The Twelve Doctors of Christmas

The Third Doctor

This is a post in the Twelve Doctors of Christmas series. Click the link to peruse the entire series.

The Third Doctor is the one who was exiled on Earth during the 1970s (well, it’s not necessarily the fictional 1970s, but let’s not get into the briar patch of dating those stories). He strikes me as having adapted to his new planet, a character like John Steed in The Avengers or Adam Adamant, an authority figure (he can cow civil servants by mentioning encountering their boss at the club) who’s also a cool boho dandy. When those shirts of his were originally fashionable, they were the costume of the gentry. At the time of transmission, they were the uniform of the counterculture. On Jon Pertwee, they’re both.

This duality manifests itself in how, at one moment, he’s chiding his military liaison the Brigadier for his lack of intelligence, and at the other, chiding his companion Jo for not obeying her superior officer. At the very start of his era, he’s framed as a selfish, petulant child, with the Brigadier and scientist Liz Shaw his (flirting with each other) parents. That slight step back from authority was in line with previous interpretations of the part. But he swiftly moves forward in the format, taking the spotlight from Liz completely and becoming caustic/brotherly mates with “the Brig.” (He seems to name his “sprightly yellow roadster”—and look how much Terrance Dicks has picked into that description—after Liz, in a way which these days might constitute sexual harassment, but she never seems to notice.) The next companion, Jo Grant, is framed as his daughter/disciple rather than his keeper. But that childish streak remains, and excuses the greatest excesses of his rudeness: he’s frustrated like a toddler in a playpen at being stuck on Earth.

When the Third Doctor meets an alien, he extends a lace-cuffed hand to it, insisting to those around him that we must treat it as an equal, no matter how weird it is, while at the same time winking at the audience at how absurd the encounter is. That condescension to the norms of the mainstream audience is exactly how Roger Moore’s James Bond might approach, for example, an exotic banquet.

These dualities in the character perhaps stem from the two men in charge of the show at this point: meat and potatoes genius storyteller Terrance Dicks (the script editor), always a man of the people, and pacifist, Buddhist, intellectual Barry Letts (the producer), always looking to liberalism. These old friends allowed Jon Pertwee, an actor who’d previously hidden everything about his own personality behind silly voices, to pick and choose what he wanted to be, from across the political and social spectrum. He thus encounters the cosmic and spiritual like a hippie lord who lets the travelers stay on his estate. When Sarah Jane Smith arrives, she’s consciously framed as a feminist (“women’s lib”) character, which he seems to think is only right, and, simultaneously, a bit much, really.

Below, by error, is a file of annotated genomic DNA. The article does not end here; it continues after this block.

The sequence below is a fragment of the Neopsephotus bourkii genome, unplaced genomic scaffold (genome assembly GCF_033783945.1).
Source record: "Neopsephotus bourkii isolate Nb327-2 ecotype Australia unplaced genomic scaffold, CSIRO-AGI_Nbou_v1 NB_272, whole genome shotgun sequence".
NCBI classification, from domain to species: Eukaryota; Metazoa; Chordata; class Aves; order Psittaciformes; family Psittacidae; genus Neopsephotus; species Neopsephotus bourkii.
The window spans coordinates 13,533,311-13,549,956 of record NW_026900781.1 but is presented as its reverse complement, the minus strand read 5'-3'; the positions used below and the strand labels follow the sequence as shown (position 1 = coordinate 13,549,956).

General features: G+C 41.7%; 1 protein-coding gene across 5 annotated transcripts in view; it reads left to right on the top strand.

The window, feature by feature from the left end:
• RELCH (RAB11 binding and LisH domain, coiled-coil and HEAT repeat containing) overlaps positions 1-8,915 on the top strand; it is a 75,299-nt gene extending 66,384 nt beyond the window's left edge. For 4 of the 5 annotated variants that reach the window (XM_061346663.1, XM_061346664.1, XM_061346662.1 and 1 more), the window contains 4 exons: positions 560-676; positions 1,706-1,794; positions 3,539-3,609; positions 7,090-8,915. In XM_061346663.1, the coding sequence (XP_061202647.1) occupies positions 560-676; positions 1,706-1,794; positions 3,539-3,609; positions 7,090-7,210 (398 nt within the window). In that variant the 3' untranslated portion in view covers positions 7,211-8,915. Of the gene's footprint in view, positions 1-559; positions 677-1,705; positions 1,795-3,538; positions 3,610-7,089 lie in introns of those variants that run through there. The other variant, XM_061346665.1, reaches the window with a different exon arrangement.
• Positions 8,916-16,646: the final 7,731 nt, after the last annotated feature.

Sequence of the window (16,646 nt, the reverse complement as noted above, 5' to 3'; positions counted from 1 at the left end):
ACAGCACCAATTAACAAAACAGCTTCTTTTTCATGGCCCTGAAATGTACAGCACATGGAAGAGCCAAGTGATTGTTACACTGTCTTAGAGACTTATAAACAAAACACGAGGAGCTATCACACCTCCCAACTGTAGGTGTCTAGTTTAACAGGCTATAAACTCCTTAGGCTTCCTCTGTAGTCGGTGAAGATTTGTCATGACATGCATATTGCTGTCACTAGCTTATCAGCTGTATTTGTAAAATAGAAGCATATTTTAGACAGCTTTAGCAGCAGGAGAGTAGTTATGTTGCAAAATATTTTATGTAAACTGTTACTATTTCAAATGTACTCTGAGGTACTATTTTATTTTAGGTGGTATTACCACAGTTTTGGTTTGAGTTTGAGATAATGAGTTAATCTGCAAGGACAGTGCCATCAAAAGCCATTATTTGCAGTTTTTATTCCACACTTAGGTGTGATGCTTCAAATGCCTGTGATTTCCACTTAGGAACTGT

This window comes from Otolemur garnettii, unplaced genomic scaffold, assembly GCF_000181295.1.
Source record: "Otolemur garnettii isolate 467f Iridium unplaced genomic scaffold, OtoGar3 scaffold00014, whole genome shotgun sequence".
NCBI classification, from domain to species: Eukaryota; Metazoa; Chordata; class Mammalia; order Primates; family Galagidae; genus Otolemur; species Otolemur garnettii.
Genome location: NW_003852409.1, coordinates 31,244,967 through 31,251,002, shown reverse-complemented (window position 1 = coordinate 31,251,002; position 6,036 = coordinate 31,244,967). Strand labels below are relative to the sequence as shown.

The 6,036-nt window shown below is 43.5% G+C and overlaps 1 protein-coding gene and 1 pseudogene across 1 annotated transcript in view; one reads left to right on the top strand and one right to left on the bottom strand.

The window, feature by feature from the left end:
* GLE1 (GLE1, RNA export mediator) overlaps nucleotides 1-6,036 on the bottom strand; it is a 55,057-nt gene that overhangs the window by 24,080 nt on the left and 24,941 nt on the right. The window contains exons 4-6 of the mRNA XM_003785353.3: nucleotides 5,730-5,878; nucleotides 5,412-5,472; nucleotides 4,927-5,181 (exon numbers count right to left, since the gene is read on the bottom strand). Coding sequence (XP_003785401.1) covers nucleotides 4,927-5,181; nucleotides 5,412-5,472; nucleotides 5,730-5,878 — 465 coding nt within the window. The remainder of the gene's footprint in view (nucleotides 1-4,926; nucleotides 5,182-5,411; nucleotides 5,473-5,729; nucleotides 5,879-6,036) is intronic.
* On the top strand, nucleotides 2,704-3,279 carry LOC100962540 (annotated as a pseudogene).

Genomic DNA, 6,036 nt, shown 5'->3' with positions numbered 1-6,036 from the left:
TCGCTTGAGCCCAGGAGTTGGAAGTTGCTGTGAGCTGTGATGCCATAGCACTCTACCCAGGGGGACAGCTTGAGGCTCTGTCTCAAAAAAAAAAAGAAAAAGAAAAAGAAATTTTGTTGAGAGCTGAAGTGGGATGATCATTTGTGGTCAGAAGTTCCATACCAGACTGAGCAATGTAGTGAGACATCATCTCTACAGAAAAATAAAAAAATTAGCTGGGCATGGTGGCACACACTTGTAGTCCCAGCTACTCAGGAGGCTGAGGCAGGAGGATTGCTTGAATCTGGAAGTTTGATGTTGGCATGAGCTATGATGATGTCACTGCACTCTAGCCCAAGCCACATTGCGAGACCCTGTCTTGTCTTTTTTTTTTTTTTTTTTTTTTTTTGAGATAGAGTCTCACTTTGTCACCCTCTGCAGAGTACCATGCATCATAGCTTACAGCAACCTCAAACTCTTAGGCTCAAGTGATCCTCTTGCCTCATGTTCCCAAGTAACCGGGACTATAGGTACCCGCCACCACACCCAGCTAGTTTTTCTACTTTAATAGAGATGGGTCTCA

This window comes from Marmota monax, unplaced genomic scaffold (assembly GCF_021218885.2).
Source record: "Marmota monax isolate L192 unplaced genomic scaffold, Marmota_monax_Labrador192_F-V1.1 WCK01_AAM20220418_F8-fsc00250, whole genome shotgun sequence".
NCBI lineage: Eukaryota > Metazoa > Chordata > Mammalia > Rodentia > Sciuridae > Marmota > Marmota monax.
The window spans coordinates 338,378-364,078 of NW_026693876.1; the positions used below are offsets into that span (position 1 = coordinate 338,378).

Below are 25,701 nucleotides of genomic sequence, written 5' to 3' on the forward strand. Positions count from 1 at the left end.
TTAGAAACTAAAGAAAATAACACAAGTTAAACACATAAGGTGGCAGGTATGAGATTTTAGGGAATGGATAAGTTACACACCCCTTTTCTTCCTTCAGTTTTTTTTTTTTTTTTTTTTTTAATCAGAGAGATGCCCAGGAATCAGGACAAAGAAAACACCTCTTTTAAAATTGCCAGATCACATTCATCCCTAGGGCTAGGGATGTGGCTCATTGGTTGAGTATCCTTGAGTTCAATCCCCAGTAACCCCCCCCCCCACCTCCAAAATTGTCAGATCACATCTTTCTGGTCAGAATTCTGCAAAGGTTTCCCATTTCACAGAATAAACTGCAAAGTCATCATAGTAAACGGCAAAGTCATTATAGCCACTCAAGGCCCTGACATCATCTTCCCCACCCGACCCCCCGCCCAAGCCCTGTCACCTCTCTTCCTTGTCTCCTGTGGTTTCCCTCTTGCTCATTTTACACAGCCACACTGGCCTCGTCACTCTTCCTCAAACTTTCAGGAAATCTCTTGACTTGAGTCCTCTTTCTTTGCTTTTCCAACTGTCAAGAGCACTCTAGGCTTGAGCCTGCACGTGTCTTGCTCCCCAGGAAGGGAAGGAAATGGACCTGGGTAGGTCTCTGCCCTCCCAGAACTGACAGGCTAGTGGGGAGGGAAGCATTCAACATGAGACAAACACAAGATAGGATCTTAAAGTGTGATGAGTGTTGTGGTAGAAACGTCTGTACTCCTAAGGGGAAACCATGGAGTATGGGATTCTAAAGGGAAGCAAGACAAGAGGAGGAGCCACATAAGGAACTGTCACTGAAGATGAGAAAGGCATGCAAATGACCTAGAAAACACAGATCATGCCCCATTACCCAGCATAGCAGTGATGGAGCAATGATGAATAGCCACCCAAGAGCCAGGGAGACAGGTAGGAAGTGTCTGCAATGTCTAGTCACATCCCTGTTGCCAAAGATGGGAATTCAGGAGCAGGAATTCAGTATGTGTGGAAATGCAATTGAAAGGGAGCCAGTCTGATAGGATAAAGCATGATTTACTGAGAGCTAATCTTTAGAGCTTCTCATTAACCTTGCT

Pertwee is a tremendous lead, convincing us, as all good Doctors have to, of the seriousness of everything around him, but always ready with a funny voice or (as Terrance Dicks insisted on), a “moment of charm.” The character gains the actor’s fondness for cars and tall stories. He’s the first Doctor for whom name dropping historical figures seems to be a game (and a social weapon) rather than just a statement of fact. He does in miniature what all Doctor Who does: reduces technobabble to a handful of magic phrases, delivered with a snap and verve that dares us to contradict him. He is the only Doctor to manifest the skills of “Venusian Aikido,” which generally involves him yelling “hai!,” striking poses, and sending stuntmen flying. After which he often apologises for the use of violence. He’s also one of a few Doctors who’ll grab a gun and shoot a monster dead. (No apologies for disintegrated Ogrons.) He is too dignified to run convincingly, but oh, he can saunter. He towers above the Daleks, who are not at their best in his era, and the actor has no interest in assigning added presence to them: he’s the star of this picture.

When it’s time for him to leave, the Third Doctor, wonderfully, enacts a Buddhist parable, as he faces his own fear, goes inside the mountain to confront the demons of ego, and stumbles out of a TARDIS which has found its way, gorgeously, to Earth, his former prison, which he now calls “home.” The regeneration is aided by your actual Buddhist sage/Time Lord. All this mystical stuff means that the Brigadier has to come on, rather like Graeme Chapman’s military man in Monty Python, to bring things literally down to Earth, and preserve the balance of this wonderful period in the show’s history, by muttering “here we go again.”

The next Doctor kept the enormous audience that this version of the show had gathered, kept the presence and authority, but thumbed his nose at the establishment and at Earth. Regeneration means that Doctor Who can always be right for its times. Jon Pertwee’s Third Doctor, in his time, was the zeitgeist.

Paul Cornell is a noted novelist, comic book writer, screenwriter, and all around clever gent, but Doctor Who fans will know him best as the writer of the Hugo-nominated new series episodes, “Father’s Day,” “Human Nature,” and “The Family of Blood.” More dedicated Who fans will also be familiar with Paul’s extensive bibliography with Big Finish and as the creator of popular spin-off companion Bernice Summerfield.


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